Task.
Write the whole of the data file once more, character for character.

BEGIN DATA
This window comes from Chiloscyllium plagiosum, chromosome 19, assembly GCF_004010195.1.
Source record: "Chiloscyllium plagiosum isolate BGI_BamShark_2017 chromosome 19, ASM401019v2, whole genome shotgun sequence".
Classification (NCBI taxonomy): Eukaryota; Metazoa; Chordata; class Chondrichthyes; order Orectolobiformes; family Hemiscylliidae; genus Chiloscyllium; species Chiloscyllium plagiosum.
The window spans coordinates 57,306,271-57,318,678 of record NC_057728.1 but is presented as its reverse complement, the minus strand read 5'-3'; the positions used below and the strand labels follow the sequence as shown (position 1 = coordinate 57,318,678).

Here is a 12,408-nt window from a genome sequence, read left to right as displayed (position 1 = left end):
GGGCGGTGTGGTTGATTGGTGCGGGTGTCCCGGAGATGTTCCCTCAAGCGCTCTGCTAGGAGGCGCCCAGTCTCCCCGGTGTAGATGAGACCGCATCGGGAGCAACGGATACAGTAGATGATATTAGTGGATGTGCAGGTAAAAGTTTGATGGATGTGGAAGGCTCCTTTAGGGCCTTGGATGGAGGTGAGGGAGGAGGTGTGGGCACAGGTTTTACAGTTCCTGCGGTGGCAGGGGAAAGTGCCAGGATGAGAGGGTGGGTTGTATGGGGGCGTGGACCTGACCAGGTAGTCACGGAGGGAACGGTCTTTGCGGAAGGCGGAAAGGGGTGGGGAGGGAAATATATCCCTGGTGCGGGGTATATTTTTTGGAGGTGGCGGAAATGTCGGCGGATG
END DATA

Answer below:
This window comes from Chiloscyllium plagiosum, chromosome 19, assembly GCF_004010195.1.
Source record: "Chiloscyllium plagiosum isolate BGI_BamShark_2017 chromosome 19, ASM401019v2, whole genome shotgun sequence".
Classification (NCBI taxonomy): Eukaryota; Metazoa; Chordata; class Chondrichthyes; order Orectolobiformes; family Hemiscylliidae; genus Chiloscyllium; species Chiloscyllium plagiosum.
The window spans coordinates 57,306,271-57,318,678 of record NC_057728.1 but is presented as its reverse complement, the minus strand read 5'-3'; the positions used below and the strand labels follow the sequence as shown (position 1 = coordinate 57,318,678).

Here is a 12,408-nt window from a genome sequence, read left to right as displayed (position 1 = left end):
GGGCGGTGTGGTTGATTGGTGCGGGTGTCCCGGAGATGTTCCCTCAAGCGCTCTGCTAGGAGGCGCCCAGTCTCCCCGGTGTAGATGAGACCGCATCGGGAGCAACGGATACAGTAGATGATATTAGTGGATGTGCAGGTAAAAGTTTGATGGATGTGGAAGGCTCCTTTAGGGCCTTGGATGGAGGTGAGGGAGGAGGTGTGGGCACAGGTTTTACAGTTCCTGCGGTGGCAGGGGAAAGTGCCAGGATGAGAGGGTGGGTTGTATGGGGGCGTGGACCTGACCAGGTAGTCACGGAGGGAACGGTCTTTGCGGAAGGCGGAAAGGGGTGGGGAGGGAAATATATCCCTGGTGCGGGGTATATTTTTTGGAGGTGGCGGAAATGTCGGCGGATG